• Peyton Randolph (1721–1775), Brother-in-law of Benjamin Harrison V, Delegate to the Continental Congress from Virginia 1774–1775.
    • Edmund Jennings Randolph (1753–1813), Nephew of Peyton Randolph, Delegate to the Virginia Constitutional Convention 1776, Attorney General of Virginia 1776–1782, Delegate to the Continental Congress from Virginia 1779–1782, Governor of Virginia 1786–1788, Virginia House Delegate 1788, Attorney General of the United States 1789–1794, U.S. Secretary of State 1794–1795.
  • Benjamin Harrison V (1726–1791), Brother-in-law of Peyton Randolph, Delegate to the Continental Congress from Virginia 1774, member of the Virginia General Assembly 1776, Governor of Virginia 1782–1784.
    • Carter Bassett Harrison (1752–1808), Son of Benjamin Harrison V, member of the Virginia General Assembly, U.S. Representative from Virginia 1793–1799.
  • John Cleves Symmes (1742–1814), Father-in-law of William Henry Harrison, Justice of the New Jersey Supreme Court 1777–1787, Delegate to the Continental Congress from New Jersey 1785–1786, Justice of the Northwest Territory Supreme Court 1788–1802.
    • Beverley Randolph (1754–1797), Nephew of Benjamin Harrison V, Governor of Virginia 1788–1791.
    • Burwell Bassett (1764–1841), First cousin of William Henry Harrison, Virginia House Delegate 1787–1789 and 1819–1821, Virginia State Senator 1794–1805, U.S. Representative from Virginia 1805–1813, 1815–1819, and 1821–1829.
    • William Henry Harrison (1773–1841), son of Benjamin Harrison V, Secretary of the Northwest Territory 1798–1799, U.S. Congressional Delegate from the Northwest Territory 1799–1800, Governor of Indiana Territory 1801–1812, U.S. Representative from Ohio 1816–1819, Ohio State Senator 1819–1821, candidate for Governor of Ohio 1820, U.S. Senator from Ohio 1825–1828, U.S. Minister to Gran Colombia 1828–1829, candidate for President of the United States 1836, President of the United States 1841.
      • John Scott Harrison (1804–1878), son of William Henry Harrison, U.S. Representative from Ohio 1853–1857.
        • Benjamin Harrison (1833–1901), son of John Scott Harrison, candidate for Governor of Indiana 1876, U.S. Senator from Indiana 1881–1887, President of the United States 1889–1893.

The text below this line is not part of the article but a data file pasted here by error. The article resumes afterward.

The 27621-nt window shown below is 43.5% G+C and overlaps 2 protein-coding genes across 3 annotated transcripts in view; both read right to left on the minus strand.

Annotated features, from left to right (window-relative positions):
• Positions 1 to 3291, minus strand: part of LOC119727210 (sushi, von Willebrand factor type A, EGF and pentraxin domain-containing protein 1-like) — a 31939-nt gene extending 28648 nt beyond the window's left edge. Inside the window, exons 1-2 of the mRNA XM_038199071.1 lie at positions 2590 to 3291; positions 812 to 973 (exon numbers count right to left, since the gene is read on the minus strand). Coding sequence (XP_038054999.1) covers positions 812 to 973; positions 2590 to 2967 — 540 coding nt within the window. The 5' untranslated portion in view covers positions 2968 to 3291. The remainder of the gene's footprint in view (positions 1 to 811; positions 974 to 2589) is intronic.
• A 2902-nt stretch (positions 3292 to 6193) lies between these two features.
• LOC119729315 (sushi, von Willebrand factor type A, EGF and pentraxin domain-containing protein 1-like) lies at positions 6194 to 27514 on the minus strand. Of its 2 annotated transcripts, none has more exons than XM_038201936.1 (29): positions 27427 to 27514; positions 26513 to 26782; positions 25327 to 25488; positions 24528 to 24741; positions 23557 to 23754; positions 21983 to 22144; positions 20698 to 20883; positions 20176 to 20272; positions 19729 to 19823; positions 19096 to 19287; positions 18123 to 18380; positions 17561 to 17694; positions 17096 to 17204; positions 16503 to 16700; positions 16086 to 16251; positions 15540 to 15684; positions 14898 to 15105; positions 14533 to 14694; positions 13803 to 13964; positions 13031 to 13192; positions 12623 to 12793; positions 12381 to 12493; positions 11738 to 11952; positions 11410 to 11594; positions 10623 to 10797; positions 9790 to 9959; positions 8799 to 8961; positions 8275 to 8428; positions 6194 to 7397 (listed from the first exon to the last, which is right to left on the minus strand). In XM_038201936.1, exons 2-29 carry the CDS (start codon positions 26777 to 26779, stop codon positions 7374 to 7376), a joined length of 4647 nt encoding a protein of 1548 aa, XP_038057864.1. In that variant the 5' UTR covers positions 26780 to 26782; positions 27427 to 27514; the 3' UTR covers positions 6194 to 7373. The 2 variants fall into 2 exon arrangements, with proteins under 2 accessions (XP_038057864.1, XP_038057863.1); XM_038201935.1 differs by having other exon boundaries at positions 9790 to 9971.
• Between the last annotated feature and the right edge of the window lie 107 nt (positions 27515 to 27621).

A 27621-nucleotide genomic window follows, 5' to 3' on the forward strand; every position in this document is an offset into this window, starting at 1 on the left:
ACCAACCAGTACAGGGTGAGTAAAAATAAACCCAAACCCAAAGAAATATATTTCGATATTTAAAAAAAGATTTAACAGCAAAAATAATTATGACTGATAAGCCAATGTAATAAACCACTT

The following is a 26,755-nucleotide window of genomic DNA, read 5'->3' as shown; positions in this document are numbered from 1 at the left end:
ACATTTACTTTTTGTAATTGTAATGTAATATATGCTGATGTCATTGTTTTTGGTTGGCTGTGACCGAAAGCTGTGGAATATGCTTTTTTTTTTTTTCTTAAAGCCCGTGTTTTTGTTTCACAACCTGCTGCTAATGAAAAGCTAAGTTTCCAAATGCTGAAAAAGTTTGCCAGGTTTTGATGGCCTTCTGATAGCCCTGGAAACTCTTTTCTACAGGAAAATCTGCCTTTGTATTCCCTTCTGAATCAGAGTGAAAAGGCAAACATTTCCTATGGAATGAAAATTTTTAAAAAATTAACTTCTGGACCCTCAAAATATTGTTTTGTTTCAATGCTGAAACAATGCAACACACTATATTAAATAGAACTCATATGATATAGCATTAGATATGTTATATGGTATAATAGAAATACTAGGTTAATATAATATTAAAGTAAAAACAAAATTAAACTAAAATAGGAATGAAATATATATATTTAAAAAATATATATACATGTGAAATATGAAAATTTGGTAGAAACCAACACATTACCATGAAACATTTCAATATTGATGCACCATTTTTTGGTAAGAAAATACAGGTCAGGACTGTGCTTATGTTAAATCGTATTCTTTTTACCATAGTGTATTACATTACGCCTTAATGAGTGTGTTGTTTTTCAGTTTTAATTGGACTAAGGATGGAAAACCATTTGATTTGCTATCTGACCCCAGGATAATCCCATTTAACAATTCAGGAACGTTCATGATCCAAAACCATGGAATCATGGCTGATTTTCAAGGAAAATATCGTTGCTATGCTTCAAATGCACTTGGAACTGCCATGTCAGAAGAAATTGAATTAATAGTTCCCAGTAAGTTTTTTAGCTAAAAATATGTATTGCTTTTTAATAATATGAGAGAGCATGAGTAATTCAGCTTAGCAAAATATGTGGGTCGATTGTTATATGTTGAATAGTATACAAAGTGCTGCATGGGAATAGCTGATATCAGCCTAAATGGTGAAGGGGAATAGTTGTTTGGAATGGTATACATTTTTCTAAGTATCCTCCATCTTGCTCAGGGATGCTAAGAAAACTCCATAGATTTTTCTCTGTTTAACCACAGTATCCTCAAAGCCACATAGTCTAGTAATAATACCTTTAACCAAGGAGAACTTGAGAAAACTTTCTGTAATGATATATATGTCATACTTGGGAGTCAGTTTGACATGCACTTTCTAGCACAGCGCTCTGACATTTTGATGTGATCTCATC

• Alvin Saunders (1817–1899), father-in-law of Russell Benjamin Harrison, grandfather of William H. Harrison, delegate to the Iowa Constitutional Convention 1846, Iowa State Senator 1854–1856 and 1858–1860, delegate to the Republican National Convention 1860 and 1868, Governor of Nebraska Territory 1861–1867, U.S. Senator from Nebraska 1877–1883.
          • Russell Benjamin Harrison (1854–1936), son of President Benjamin Harrison, son-in-law of Alvin Saunders, father of William H. Harrison (U.S. Representative from Wyoming), Indiana Representative 1921–1925, Indiana State Senator 1925–1933.
            • William H. Harrison (1896–1990), son of Russell Benjamin Harrison, grandson of Alvin Saunders and President Benjamin Harrison. Indiana State Representative 1927–1929, Wyoming State Representative 1945–1950, U.S. Representative from Wyoming 1951–1955, 1961–1965, and 1967–1969, candidate for U.S. Senate from Wyoming 1954.
      • Carter Harrison, Sr. (1825–1893), grandnephew of Benjamin Harrison V, U.S. Representative from Illinois 1875–1879, Mayor of Chicago, Illinois 1879–1887 and 1893; candidate for Governor of Illinois 1884.
        • Carter Harrison, Jr. (1860–1953), son of Carter Harrison, Sr., Mayor of Chicago, Illinois 1897–1905 and 1911–1915; delegate to the Democratic National Convention 1916, 1920, 1932, and 1936.
          • J. Hartwell Harrison (1909-1984), third great grand nephew of Benjamin V, of Boston, collaborated in the first kidney transplant in 1954.

See also[edit]

References[edit]